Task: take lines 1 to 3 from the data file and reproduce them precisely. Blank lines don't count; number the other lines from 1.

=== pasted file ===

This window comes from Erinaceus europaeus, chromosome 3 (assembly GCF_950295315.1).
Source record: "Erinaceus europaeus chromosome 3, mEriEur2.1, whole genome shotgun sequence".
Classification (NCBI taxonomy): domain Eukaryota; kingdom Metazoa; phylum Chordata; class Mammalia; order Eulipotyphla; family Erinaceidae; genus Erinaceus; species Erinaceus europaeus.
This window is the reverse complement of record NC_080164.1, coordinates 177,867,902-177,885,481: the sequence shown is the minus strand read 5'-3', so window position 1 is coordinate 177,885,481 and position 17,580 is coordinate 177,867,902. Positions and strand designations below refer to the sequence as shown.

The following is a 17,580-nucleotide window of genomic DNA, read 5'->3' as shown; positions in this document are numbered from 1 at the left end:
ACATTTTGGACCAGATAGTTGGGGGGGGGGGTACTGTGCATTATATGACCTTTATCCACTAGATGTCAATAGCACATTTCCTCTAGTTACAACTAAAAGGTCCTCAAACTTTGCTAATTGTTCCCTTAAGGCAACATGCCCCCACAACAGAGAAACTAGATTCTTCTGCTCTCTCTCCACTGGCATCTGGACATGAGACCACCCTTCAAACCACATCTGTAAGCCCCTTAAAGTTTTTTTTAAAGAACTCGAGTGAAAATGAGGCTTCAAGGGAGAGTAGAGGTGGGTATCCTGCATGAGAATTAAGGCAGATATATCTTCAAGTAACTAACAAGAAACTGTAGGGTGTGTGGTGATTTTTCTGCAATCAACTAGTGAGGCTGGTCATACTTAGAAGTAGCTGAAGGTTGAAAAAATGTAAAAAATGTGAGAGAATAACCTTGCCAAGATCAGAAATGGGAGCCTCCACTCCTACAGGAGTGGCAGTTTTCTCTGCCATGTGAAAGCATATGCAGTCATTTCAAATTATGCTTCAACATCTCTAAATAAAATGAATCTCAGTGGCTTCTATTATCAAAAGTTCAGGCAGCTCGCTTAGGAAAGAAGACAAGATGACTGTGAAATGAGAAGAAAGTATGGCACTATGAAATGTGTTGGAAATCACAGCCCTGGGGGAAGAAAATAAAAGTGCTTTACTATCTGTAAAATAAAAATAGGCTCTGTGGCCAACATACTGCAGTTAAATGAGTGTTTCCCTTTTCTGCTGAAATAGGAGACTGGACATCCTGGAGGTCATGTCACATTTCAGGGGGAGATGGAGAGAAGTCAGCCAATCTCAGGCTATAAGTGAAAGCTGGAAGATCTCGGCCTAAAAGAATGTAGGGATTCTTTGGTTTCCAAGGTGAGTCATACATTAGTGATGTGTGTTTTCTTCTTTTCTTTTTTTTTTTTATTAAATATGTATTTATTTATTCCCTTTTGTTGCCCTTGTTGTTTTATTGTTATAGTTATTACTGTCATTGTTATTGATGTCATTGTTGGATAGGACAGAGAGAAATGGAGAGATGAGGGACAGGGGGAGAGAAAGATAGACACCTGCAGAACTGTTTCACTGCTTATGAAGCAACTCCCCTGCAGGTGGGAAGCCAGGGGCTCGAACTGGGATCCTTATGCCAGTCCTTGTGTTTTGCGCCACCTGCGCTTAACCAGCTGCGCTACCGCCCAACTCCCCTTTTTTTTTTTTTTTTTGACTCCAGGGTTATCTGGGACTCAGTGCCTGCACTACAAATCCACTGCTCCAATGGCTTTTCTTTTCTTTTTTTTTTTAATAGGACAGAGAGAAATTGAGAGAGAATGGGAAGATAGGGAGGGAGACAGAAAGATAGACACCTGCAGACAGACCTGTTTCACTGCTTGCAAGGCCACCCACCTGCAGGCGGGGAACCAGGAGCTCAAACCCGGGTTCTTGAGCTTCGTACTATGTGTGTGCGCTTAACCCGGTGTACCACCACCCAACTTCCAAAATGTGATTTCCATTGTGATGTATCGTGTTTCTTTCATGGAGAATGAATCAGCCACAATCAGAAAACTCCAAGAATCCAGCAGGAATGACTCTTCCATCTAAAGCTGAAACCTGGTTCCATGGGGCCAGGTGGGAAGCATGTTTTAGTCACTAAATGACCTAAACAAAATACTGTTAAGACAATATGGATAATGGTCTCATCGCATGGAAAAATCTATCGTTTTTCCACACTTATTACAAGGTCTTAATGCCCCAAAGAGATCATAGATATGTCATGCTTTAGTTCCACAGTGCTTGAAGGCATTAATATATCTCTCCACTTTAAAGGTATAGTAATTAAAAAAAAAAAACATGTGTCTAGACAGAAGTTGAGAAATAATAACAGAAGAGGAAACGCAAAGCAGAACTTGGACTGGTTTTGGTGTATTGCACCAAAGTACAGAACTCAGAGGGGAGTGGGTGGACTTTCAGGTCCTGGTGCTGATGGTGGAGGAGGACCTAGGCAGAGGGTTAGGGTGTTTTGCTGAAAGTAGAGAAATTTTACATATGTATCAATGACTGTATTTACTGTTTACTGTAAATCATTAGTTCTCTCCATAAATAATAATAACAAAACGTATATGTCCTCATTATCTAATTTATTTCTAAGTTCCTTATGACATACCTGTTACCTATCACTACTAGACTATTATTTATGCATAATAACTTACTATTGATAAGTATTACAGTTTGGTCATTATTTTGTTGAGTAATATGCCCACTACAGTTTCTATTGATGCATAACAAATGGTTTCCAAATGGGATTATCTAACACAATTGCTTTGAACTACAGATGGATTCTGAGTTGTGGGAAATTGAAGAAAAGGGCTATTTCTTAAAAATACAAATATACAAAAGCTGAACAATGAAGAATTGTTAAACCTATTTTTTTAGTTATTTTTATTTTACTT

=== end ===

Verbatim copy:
This window comes from Erinaceus europaeus, chromosome 3 (assembly GCF_950295315.1).
Source record: "Erinaceus europaeus chromosome 3, mEriEur2.1, whole genome shotgun sequence".
Classification (NCBI taxonomy): domain Eukaryota; kingdom Metazoa; phylum Chordata; class Mammalia; order Eulipotyphla; family Erinaceidae; genus Erinaceus; species Erinaceus europaeus.